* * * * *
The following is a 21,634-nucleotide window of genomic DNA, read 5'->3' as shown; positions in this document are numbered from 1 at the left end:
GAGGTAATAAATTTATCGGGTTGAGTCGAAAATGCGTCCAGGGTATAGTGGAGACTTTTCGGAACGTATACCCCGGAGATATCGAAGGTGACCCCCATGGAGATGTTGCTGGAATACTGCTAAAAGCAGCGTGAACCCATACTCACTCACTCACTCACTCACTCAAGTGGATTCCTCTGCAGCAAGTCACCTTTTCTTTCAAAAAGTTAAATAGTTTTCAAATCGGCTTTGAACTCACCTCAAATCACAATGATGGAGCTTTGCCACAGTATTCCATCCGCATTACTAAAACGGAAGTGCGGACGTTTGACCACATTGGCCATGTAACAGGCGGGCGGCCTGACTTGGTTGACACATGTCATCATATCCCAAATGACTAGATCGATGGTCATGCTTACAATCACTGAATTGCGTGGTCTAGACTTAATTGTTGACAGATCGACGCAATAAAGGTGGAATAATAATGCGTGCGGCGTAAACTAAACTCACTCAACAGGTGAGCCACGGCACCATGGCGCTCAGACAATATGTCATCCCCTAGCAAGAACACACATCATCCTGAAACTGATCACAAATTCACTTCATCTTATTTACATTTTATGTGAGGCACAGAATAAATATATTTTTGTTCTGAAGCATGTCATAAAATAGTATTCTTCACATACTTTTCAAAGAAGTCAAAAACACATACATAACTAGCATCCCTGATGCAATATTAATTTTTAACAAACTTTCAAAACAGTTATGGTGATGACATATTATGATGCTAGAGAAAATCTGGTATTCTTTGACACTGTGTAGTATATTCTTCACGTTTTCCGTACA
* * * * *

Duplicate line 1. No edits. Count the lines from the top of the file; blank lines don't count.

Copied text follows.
The following is a 21,634-nucleotide window of genomic DNA, read 5'->3' as shown; positions in this document are numbered from 1 at the left end: